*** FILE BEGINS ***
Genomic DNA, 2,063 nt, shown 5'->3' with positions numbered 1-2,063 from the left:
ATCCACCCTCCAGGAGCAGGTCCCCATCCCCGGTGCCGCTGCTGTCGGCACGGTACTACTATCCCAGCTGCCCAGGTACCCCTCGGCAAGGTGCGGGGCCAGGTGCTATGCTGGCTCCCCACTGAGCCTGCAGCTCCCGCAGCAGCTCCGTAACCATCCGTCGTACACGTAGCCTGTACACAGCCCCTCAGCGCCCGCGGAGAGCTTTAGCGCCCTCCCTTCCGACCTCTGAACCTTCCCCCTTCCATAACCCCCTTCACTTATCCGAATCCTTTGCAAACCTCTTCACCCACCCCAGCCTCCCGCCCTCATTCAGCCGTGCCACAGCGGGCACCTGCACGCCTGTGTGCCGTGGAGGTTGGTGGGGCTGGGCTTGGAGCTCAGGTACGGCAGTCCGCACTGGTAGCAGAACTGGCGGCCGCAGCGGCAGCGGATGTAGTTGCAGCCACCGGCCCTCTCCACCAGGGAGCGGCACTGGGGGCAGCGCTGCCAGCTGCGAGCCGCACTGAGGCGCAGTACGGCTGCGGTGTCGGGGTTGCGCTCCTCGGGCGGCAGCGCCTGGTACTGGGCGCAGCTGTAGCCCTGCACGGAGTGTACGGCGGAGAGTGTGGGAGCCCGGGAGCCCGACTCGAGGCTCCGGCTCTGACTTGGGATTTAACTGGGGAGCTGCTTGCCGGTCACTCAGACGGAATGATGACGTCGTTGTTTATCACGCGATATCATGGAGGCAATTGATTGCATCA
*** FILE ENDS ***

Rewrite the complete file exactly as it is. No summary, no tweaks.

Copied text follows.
Genomic DNA, 2,063 nt, shown 5'->3' with positions numbered 1-2,063 from the left:
ATCCACCCTCCAGGAGCAGGTCCCCATCCCCGGTGCCGCTGCTGTCGGCACGGTACTACTATCCCAGCTGCCCAGGTACCCCTCGGCAAGGTGCGGGGCCAGGTGCTATGCTGGCTCCCCACTGAGCCTGCAGCTCCCGCAGCAGCTCCGTAACCATCCGTCGTACACGTAGCCTGTACACAGCCCCTCAGCGCCCGCGGAGAGCTTTAGCGCCCTCCCTTCCGACCTCTGAACCTTCCCCCTTCCATAACCCCCTTCACTTATCCGAATCCTTTGCAAACCTCTTCACCCACCCCAGCCTCCCGCCCTCATTCAGCCGTGCCACAGCGGGCACCTGCACGCCTGTGTGCCGTGGAGGTTGGTGGGGCTGGGCTTGGAGCTCAGGTACGGCAGTCCGCACTGGTAGCAGAACTGGCGGCCGCAGCGGCAGCGGATGTAGTTGCAGCCACCGGCCCTCTCCACCAGGGAGCGGCACTGGGGGCAGCGCTGCCAGCTGCGAGCCGCACTGAGGCGCAGTACGGCTGCGGTGTCGGGGTTGCGCTCCTCGGGCGGCAGCGCCTGGTACTGGGCGCAGCTGTAGCCCTGCACGGAGTGTACGGCGGAGAGTGTGGGAGCCCGGGAGCCCGACTCGAGGCTCCGGCTCTGACTTGGGATTTAACTGGGGAGCTGCTTGCCGGTCACTCAGACGGAATGATGACGTCGTTGTTTATCACGCGATATCATGGAGGCAATTGATTGCATCA